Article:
However, as my intention is to ride out the daily/monthly price fluctuations and obtain real market gains in the long run, the investment horizon is quite far for me. Maybe around 5-15 years or more? Since my current focus is to clear my future liabilities (i.e university tuition fees loan) when the time comes, it makes sense for me to park my funds in bonds instead of equities. I can easily liquidate bonds. For example, the Singapore Savings Bond take roughly 1-2 months to get back my principal sum.
“Compared to selling away your stocks at the wrong timing or waiting for market to rebound which can take years, a five-years bond will guarantee yearly payouts with principal sum returned five years later”
Now you know why my bond-stock allocation is the other way round! Nothing wrong.
For the next allocation, it is called alternative investments. One example is P2P, which is also known as Peer-to-Peer lending. Many people do not consider it a form of investment, but rather a licensed money lending scheme.
“P2P allows businesses to obtain loans for expansion projects or for cashflow purposes while allowing retail investors to lend them loans.”
An average passive P2P investor can easily gain 10% or more annual returns but runs the risk of businesses defaulting on their loans. Sometimes, it may not be on purpose, sometimes it may be. Sometimes, businesses loan from P2P platforms in order to further secure bank loans. This may reduce their risk of defaulting as they are incentivised to pay back P2P platforms first since they tend to charge higher interest rates than banks. Still, P2P lending is risky and you can see why it is just a mere 5% in my asset allocation!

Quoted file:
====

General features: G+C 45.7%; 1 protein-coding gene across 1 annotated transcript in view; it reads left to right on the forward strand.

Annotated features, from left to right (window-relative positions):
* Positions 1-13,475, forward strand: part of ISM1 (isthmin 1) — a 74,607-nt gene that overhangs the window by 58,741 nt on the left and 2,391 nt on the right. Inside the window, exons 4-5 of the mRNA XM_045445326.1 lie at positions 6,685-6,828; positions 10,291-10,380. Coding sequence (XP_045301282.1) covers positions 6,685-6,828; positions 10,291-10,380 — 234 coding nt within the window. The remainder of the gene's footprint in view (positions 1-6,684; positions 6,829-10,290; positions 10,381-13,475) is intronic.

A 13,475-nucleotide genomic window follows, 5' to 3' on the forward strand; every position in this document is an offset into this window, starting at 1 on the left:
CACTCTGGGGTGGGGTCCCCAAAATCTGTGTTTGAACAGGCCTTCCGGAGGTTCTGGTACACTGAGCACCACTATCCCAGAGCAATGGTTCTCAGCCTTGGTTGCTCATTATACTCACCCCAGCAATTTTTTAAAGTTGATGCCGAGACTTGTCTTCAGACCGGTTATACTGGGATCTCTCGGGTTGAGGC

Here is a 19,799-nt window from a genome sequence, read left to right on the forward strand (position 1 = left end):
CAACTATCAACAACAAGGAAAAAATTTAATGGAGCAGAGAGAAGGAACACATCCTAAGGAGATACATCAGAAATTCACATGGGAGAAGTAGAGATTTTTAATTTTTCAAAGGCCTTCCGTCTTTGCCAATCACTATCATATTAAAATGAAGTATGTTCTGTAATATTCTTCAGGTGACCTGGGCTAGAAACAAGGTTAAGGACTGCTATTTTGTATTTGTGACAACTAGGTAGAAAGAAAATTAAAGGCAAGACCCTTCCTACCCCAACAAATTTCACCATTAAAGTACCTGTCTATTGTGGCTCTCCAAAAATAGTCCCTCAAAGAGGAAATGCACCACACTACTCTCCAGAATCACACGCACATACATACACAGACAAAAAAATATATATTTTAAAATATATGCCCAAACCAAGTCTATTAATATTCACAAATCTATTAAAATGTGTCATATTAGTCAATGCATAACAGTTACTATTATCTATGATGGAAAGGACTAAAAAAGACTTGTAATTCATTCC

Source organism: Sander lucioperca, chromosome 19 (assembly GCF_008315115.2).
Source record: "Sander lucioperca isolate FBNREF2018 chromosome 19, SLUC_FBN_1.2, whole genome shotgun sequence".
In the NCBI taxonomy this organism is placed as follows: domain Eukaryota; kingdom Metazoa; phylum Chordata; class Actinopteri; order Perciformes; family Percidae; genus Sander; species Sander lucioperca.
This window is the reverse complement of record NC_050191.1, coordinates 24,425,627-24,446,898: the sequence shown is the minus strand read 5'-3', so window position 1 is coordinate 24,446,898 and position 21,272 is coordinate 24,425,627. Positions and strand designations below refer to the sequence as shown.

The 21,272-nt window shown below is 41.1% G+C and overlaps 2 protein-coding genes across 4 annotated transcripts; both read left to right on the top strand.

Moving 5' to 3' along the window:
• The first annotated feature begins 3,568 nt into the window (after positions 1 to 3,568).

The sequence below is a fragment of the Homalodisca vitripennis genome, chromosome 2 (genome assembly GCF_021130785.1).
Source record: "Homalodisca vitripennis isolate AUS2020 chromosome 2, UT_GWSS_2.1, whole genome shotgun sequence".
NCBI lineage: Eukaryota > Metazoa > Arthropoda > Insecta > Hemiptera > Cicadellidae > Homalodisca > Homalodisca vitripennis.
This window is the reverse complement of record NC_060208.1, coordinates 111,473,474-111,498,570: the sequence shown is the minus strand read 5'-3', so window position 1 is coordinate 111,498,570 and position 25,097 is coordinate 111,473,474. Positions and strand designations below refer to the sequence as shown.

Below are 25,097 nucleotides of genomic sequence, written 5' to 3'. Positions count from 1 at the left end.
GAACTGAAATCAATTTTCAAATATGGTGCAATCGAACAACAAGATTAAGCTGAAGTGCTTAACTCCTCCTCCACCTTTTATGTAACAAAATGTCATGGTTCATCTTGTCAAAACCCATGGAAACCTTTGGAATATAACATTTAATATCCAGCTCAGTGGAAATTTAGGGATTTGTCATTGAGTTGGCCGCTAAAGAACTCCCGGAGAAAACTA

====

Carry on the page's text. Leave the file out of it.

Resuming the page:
Lastly, let’s talk about cash.
“Cash is 11% of my portfolio.”
This is because there is always a need to have enough emergency funds to dip into when the need arises. Secondly, it is always nice to have some spare cash. This is so that you can easily purchase discounted/undervalued stocks whenever there is an opportunity to.
Lastly, as mentioned, asset allocation is very personal to an individual and it morphs with time. I know that my asset allocation will definitely change once I start working, and once I start buying a house or even a car.
“There is also nothing wrong with changing asset allocations so long as I am able to justify that change.“
I hope that by sharing with you my own asset allocation, you can make better investing decisions. So, share with me your own allocation, and explain why is it so?
That is all for my asset allocation sharing. I hope you enjoyed reading and do feel free to post me questions. It can be anything you would like to learn from a fellow investor. You can even ask technical questions like what are the merits of using “dollar cost averaging” compared to “lump sum investing” and I will be more than happy to answer! If not, see you on my subsequent posts which are a two-part series of “For Millennials, by Millennial” where I will be sharing more investment knowledge and fundamentals in a simple way that makes any young beginners understand right away!